Oddly enough, however, ASD enrollment in 2006 had declined slightly — dropping from 1635 to 1611. Even more surprisingly, the student numbers in 2007 had fallen to 1511, which was less than the District’s 1998 enrollment.
Surely, this was just a ‘blip’ on the radar?
Nevertheless, the School Board proceeded with its plans to have Grand Junction-based Blythe Group spend some time in Pagosa Springs, assessing our facilities needs. The visits began with a meeting between the consultants and a ‘Citizens Committee’ who had been appointed to help ‘guide’ the Master Plan process, by keeping everything aligned with our local community values. Here’s a list of the folks appointed to the ‘Citizens Committee’:
Bob Bigelow, Carol Brown, Bob Campbell, Mary Jo Coulehan, Justin Cowan, Bill Esterbrook, Tanya Garcia, Mike Halverson, Pennie Hamilton, Chris Hinger, Nancy Schutz, Tom Steen, Mike Stoll.
In no sense of the word was this truly a ‘Citizens Committee.’ 10 out of the 14 members were directly connected to the School District or to the County government. But perhaps they could have given some meaningful direction to the architects from Blythe Group… if they had been allowed to.
Here’s a quote from the 2008 report (which you can download here):
At the onset of the process, the District formed a Citizens Committee to guide and make recommendations for the master planning of new and existing facilities. At the first meeting of the Citizens Committee in January 2007, building blocks for a vision statement emerged:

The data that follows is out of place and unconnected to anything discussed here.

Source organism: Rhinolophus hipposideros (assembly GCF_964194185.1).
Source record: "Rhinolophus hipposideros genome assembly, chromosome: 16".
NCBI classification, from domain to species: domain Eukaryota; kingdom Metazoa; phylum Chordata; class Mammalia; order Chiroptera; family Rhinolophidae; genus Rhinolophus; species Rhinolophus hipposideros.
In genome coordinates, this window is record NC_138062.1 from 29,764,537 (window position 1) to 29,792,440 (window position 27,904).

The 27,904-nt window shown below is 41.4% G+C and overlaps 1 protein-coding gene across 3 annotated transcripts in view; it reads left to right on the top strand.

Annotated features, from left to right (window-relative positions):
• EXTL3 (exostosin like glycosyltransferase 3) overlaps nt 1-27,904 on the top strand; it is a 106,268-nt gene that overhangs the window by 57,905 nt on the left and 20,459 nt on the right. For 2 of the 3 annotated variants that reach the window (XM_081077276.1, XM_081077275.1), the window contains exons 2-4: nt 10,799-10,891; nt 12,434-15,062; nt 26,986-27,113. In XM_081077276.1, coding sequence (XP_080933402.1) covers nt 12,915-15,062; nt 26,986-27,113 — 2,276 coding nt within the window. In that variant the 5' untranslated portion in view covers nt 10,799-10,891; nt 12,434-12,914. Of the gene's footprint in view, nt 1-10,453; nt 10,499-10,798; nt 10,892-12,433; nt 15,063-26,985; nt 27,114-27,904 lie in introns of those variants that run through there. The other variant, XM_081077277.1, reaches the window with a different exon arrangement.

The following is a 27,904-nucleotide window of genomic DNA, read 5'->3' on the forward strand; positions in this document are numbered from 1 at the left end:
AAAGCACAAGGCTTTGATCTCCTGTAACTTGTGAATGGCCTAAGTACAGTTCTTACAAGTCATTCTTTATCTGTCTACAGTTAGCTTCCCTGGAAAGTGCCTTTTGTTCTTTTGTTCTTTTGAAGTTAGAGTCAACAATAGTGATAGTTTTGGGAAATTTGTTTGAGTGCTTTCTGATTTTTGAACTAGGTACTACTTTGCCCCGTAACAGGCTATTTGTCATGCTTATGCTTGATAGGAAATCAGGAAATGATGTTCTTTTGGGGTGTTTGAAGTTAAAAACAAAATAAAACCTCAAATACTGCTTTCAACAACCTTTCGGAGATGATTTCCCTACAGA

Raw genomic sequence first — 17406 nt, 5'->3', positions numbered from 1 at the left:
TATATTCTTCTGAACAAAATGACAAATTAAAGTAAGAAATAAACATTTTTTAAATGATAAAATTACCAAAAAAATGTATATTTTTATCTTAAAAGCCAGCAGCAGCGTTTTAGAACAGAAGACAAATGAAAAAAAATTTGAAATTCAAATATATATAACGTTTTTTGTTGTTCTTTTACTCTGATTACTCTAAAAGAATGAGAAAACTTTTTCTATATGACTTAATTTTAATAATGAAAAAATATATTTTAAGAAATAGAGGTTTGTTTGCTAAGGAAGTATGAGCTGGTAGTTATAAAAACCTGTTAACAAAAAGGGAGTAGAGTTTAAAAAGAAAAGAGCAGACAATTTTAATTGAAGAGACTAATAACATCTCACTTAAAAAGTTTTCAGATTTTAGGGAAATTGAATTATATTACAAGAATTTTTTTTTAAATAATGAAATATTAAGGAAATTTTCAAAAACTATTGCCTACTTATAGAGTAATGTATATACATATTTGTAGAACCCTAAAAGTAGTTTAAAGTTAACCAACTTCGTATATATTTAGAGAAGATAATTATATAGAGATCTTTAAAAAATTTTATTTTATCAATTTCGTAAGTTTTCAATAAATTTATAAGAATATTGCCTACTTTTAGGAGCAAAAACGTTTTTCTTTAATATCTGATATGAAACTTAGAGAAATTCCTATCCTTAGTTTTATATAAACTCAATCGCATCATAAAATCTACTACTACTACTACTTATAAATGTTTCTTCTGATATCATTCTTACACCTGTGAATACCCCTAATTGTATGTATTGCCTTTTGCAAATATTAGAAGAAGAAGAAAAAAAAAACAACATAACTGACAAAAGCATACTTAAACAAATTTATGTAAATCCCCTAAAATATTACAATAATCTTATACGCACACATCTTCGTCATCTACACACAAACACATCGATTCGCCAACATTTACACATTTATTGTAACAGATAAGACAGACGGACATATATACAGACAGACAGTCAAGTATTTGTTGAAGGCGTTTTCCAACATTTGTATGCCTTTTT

1. Reinforce the maximization of student achievement by doing what is best for the children.
2. Maximizing community partnerships for education.
3. Building partnerships.
Though there were no further Committee meetings, it was clear that the group’s intent was to define the District’s needs in a very broad scope in order to set goals and define a path to reach them…
As we note, the Citizens Committee met only once. Hard to have much influence on a government plan if your committee holds only a single meeting and then disbands.
(If this story sounds familiar to the ‘Citizens Committee’ convened by the Archuleta Board of County Commissioners back in 2015 — at the beginning of the discussions about a new ‘justice center’ — and was then disbanded by the BOCC after only two meetings… well, yes, it does indeed sound familiar.)
Nevertheless, the Blythe Group seems to have done a reasonably thorough job of analyzing the District’s four school buildings in 2008, and one of their key conclusions — driven partly by the School Board, it seems — was that no new school buildings would be needed for the foreseeable future, based on declining enrollment trends. In fact, the enrollment continued dropping until it reached a low point of 1323 students in 2013.